But others, mostly long-put-upon women, see her arrival as a godsend.  Especially after Tilly uses her dressmaking and makeup skills to transform a drudge of a shopgirl (Sarah Snook) into a glamorous fashion plate capable of luring and hooking the wealthiest young man in town.


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triple-9-dom-195_192_T9_KA_R34_RV_3_W10_SL_rgb-e1444670190309“TRIPLE 9” My rating: C+

115 minutes |MPAA rating: R

John Hillcoat’s new crime thriller “Triple 9” is only slightly less apocalyptic than his film of Cormac McCarthy’s “The Road.” And “The Road,” of course, was about the literal end of the world.

With a big cast of fine actors (few of whom, oddly, get to do much acting) and a sprawling urban canvas reminiscent of Michael Mann’s “Heat,” this is the story of one-time good guys who are now bad guys.

Terrell (Chiwetel Ejiofor) and Russell (Norman Reedus) are former military special forces types now earning a living planning big capers on behalf of the Russian mob.  As the film begins they’re pulling off a daring bank robbery that almost goes south (and leaves them covered in red dye) thanks to Russell’s loser brother, Gabe (Aaron Paul).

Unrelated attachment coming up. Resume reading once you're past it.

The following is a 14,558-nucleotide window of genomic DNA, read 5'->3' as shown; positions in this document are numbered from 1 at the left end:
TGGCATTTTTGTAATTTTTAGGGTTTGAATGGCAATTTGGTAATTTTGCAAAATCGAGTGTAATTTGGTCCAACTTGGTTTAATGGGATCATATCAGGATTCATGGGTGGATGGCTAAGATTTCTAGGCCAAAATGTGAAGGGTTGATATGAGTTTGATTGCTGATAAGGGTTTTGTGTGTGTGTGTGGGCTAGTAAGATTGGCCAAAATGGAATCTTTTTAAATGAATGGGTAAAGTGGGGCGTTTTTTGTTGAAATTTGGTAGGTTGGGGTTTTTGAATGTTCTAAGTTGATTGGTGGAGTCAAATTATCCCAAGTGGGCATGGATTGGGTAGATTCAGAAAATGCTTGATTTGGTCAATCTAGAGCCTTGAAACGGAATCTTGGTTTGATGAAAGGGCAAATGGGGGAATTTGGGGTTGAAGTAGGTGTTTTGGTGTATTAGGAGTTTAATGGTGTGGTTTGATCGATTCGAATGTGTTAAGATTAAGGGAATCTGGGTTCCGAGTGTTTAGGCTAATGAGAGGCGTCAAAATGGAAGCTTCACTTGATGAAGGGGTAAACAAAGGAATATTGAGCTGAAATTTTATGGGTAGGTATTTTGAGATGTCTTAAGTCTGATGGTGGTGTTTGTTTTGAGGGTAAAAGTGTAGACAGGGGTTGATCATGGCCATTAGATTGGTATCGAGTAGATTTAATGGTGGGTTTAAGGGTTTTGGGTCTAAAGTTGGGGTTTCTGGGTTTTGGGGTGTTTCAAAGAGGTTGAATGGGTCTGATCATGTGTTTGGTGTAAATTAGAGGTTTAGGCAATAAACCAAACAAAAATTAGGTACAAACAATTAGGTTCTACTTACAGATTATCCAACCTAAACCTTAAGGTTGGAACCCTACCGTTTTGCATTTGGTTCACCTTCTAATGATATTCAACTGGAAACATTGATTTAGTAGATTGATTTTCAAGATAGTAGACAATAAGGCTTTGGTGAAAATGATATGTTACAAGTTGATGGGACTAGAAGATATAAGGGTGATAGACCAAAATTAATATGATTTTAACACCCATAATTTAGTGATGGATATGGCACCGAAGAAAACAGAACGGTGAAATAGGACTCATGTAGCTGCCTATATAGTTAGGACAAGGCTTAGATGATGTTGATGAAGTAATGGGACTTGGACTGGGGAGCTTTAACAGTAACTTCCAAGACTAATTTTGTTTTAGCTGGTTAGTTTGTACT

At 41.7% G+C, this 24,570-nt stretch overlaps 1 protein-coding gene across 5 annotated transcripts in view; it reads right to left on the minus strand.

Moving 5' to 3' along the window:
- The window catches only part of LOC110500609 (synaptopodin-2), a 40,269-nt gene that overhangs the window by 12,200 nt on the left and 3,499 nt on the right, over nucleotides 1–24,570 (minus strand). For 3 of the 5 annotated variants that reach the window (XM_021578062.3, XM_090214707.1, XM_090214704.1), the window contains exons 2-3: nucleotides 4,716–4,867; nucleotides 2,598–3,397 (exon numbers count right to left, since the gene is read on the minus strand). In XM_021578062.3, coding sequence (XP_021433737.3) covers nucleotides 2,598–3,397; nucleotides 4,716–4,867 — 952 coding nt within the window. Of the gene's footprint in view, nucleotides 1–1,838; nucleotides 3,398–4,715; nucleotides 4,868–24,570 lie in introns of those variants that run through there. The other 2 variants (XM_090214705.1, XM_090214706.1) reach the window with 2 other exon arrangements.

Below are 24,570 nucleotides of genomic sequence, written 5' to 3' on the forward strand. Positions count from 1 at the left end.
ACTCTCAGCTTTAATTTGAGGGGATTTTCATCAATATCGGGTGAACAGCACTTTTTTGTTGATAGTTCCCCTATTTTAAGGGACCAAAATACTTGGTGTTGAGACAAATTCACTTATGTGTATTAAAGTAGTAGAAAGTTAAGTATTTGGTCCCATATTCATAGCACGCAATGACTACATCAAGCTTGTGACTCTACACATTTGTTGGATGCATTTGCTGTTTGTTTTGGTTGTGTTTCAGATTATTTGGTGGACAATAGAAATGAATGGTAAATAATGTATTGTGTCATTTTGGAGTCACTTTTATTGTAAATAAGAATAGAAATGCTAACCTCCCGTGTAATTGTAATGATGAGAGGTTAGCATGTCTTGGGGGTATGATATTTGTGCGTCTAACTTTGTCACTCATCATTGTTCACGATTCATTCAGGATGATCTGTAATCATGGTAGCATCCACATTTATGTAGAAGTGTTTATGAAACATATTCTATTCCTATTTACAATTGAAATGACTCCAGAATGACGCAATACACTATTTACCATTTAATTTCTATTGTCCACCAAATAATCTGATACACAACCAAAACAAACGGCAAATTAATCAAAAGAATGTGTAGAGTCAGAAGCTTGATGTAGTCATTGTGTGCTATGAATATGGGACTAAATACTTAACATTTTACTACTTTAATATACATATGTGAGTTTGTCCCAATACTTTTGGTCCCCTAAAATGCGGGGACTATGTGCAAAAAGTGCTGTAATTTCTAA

Chietol Ejiwifor

Chiwetel Ejiofor

Terrell and Russell are so effective at what they do because they have inside help. Marcus (Anthony Mackie) and Jorge (CliftonCollins Jr.) are police detectives gone rogue. They not only help in planning these crimes, they suit up to participate. And then they help the thieves cover their tracks.

To say that these guys lack a moral compass is an understatement. Matt Cook’s screenplay never asks why or how our protagonists were corrupted; certainly the characters aren’t into soul searching.

But the result is a taut film that feels weirdly uninhabited…as a viewer I’d be at least as interested in how these guys came to this low ethical state as I am in the mechanics of their heists.

Their saving grace is that as bad as they are, they aren’t as bad as the Russian crime tsarina Irina (Kate Winslet), who’s about as hard a lady as you could ever meet.  For this tough cookie pulling the teeth of a couple of miscreants, locking them  in a car trunk and setting the whole thing on fire is all in a day’s work.


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Michael Fassbinder

Michael Fassbender